May 30, 2012 • 1:19 pm

 

“The number of teachers quitting before reaching retirement age has reached a record high”

The Independent on Sunday, 27 May 2012

This weekend the Independent on Sunday reported that the number of teachers leaving work before they reach the official retirement agehad hit a record high of 8,880 in 2010/11, as “thousands of staff are driven out by plummeting morale and stiffer pension rules”.

This followed stories that surfaced earlier this year the Independent, Daily Mail and the Telegraph reporting a similar phenomenon. So what are the facts?

Analysis

The Independent claimed that in 2010-11 there were 9,370 ‘early retirements’ due to ill health and teachers choosing to retire before they reach official retirement age, known as ‘premature retirements’. This figure accounted for almost half the total numbers of those retiring in that year.

The paper also claimed that between 1998-99 and 2010-11 the number of teachers retiring due to sickness fell from 2,280 to 490 and the number of premature retirements rose from 2,370 to 8,880.

When we got in touch with the Independent over the source of these figures they kindly provided us with tables from the Department of Education.

These do indeed show that in 2010/11 the number of teachers who retired prematurely was 8,880 and that 490 retired due to ill health. The combined total of 9,370 is just under half the number of retirements, which stood at 20,450.

The graph below represents the number of teachers retiring due to ill health.

As you can see between 1998/9 and 2010/11 the number of teachers retiring due to ill health did fall from 2,280 to 490 as the Independent claims.

However it is worth noting that on 1 April 1997 new regulations were introduced that made changes to the way that teachers could retire on health grounds. As we can see from the graph, the steepest reductions took place around this period.

The graph below represents the number of premature retirements, those where a teacher retires before reaching retirement age.

As you can see the number of premature retirements has risen from 2,370 in 1998/99 to 8,880 in 2010-11 as the Independent claimed.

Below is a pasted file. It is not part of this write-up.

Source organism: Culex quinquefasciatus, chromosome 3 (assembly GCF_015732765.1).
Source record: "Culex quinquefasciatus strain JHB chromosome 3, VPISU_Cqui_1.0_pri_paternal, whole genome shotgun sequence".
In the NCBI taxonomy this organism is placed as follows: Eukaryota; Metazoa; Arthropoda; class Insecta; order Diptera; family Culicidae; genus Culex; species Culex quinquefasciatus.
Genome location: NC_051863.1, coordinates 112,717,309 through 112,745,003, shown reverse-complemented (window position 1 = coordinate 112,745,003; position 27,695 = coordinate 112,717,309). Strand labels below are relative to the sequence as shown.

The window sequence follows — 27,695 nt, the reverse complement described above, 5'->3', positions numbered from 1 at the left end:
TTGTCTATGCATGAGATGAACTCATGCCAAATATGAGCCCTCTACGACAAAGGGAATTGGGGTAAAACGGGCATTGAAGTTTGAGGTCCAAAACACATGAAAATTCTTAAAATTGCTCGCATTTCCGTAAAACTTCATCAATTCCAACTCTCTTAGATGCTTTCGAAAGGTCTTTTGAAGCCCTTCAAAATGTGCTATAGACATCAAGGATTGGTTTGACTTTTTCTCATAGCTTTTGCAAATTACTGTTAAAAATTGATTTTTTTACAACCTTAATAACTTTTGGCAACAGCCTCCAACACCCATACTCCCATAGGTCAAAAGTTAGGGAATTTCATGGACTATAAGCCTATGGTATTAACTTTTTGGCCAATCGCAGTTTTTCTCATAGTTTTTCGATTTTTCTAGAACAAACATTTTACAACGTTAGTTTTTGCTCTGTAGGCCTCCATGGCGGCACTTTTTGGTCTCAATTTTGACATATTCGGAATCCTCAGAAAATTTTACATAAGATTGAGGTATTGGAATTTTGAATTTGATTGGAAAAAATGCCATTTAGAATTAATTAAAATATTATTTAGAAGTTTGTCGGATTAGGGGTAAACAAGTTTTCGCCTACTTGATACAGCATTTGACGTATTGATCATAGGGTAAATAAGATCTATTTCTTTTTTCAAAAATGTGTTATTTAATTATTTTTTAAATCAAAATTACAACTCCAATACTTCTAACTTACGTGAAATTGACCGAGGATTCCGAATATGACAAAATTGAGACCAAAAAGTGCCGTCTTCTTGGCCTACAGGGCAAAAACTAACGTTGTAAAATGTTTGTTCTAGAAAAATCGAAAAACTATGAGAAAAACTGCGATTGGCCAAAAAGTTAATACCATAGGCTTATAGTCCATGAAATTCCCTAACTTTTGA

However, this figure is not a “record high” as reported in the paper. In both 1996/97 and 1997/98 more teachers retired prematurely: 10,210 and 11,350 respectively.

Again, a factor in play here is changes that were made to the Teachers’ Pensions scheme in 1997. This may have both artificially inflated the number of retirements preceding the change, and deflated the number choosing to hang up their mortarboards in the subsequent years.

It is also worth noting that the figures for 2010/11 may be affected by the fact that since 2007/08 the figure for premature retirement has included the number of ‘phased retirements’. This means that since that year figures on the number of teachers retiring prematurely may include teachers who are still drawing their pensions while still working. This was not mentioned by the Independent, and may mean that recent data isn’t comparable to earlier figures.

Conclusion

The Independent on Sunday has accurately reported the number of premature retirements and retirements due to ill health in 2010/11 and in 1997/98.

However, there are a number of problems associated with the sort of comparisons it goes on to make.

Firstly it isn’t inaccurate to say that the figure 2010-11 was a “record high” as both the figures for 1996-97 and 1997-98 were higher due to changes to the Teacher Pension Scheme in 1997.

But even leaving this aside, the data could well be distorted both by the impact of the 1997 changes to the Teachers’ Pensions scheme, and the inclusion of phased retirements into the figures in 2007/08.

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